Here we are, together on this page, both interested in the French Defence with 3.Nc3 Bb4. Before telling you what you can learn from this opening, let me tell you a little story about my journey in the French. I started playing the French after reading John Watson’s Play the French, which improved my play a lot. I learned that the French is a positional yet concrete opening, and many of my young opponents couldn’t grasp its subtleties. Moreover, many opponents were far less prepared against 1...e6 than against 1...c5 or 1...e5. Unfortunately those days would end.
During the 2008 Dutch Youth Championships (U20), I understood that everyone would throw 7.Qg4 in the Winawer at me. In that respect, my opening preparation was simple: I’d study the Winawer for Black very intensively and the problem would be solved. In reality, I faced many difficulties. Novelties I’d find in the evenings were promptly refuted by the engine the next morning; I was constantly thinking about the French, but I couldn’t quite make it work. There was this strange, inexplicable feeling in my stomach, some might call “butterflies”. I had fallen in love with a chess line! Despite my two losses in the crucial games, I still believed I had a great repertoire with countless novelties to show for it.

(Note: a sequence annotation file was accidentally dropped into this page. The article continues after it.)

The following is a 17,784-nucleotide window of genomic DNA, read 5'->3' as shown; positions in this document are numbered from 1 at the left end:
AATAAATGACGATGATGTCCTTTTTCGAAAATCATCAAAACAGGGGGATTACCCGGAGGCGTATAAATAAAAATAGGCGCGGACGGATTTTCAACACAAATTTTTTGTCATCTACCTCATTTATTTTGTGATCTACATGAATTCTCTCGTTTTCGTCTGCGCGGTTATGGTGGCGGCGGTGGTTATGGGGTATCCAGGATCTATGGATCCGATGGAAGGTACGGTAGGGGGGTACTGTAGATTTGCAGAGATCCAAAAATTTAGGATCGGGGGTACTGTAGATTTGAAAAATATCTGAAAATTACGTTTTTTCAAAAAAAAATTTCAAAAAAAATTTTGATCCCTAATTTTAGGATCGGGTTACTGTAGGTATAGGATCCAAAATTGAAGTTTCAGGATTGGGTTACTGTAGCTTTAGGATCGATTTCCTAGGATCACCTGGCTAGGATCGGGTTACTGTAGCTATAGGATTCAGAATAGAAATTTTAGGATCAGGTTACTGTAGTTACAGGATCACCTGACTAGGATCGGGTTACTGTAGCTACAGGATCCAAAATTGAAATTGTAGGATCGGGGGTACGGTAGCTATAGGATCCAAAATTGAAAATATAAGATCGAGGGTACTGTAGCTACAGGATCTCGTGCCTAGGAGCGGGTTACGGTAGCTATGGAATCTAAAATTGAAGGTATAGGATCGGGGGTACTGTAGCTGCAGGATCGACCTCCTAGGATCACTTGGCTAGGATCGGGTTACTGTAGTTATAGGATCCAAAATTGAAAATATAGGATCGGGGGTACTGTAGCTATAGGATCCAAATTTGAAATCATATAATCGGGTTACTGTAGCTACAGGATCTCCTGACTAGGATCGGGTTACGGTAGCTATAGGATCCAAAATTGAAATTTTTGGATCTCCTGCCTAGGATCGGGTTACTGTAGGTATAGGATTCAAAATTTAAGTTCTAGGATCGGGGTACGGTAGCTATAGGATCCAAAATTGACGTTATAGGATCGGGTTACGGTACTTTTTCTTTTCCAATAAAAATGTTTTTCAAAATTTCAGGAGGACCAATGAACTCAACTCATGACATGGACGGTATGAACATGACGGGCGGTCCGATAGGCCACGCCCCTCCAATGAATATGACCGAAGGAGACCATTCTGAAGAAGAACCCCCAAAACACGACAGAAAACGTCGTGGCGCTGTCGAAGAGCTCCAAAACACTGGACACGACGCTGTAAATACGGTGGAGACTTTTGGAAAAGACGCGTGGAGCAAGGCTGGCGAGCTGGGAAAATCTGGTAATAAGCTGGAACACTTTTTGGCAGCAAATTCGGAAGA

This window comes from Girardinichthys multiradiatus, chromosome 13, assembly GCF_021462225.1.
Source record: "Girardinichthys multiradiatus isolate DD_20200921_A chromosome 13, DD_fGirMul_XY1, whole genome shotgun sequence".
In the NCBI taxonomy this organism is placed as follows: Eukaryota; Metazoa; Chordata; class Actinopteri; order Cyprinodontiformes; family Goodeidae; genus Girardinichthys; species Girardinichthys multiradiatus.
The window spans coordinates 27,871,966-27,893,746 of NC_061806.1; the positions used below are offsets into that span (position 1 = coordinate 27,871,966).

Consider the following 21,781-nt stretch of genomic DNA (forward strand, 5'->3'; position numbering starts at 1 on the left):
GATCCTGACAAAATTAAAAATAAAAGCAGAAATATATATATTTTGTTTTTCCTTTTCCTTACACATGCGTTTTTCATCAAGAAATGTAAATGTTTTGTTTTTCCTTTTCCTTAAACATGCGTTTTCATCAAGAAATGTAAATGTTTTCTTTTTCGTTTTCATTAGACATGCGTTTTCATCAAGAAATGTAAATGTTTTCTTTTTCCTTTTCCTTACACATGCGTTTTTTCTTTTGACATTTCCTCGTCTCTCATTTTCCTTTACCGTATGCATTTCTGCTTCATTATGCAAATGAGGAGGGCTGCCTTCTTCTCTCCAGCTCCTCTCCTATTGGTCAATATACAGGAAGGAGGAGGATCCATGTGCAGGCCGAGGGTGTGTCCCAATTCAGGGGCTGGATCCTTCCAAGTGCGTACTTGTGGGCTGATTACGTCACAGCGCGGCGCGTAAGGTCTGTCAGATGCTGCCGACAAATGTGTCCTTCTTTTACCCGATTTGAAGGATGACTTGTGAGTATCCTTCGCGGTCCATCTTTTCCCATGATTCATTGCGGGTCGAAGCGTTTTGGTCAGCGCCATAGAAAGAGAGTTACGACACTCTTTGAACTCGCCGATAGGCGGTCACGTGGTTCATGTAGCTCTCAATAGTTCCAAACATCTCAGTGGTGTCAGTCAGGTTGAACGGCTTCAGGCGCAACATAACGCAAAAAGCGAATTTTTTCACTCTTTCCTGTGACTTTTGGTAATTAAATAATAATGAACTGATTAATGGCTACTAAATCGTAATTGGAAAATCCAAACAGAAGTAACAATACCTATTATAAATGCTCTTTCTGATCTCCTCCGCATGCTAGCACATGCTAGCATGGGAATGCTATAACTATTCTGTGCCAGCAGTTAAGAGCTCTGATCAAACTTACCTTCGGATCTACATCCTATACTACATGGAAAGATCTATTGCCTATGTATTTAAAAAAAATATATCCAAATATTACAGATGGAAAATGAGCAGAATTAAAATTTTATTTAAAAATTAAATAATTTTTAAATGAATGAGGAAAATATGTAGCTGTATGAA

The Najdorf Variation of the Sicilian Defence is so popular that the total number of games played in this line exceeds the number of games played in many complete openings! It has been the favourite line of many world champions and grandmasters. Famous lines such as the Poisoned Pawn, the Polugaevsky Variation, the Sozin, the English Attack, to name just a few, are known to all chess players as belonging to the Najdorf Sicilian.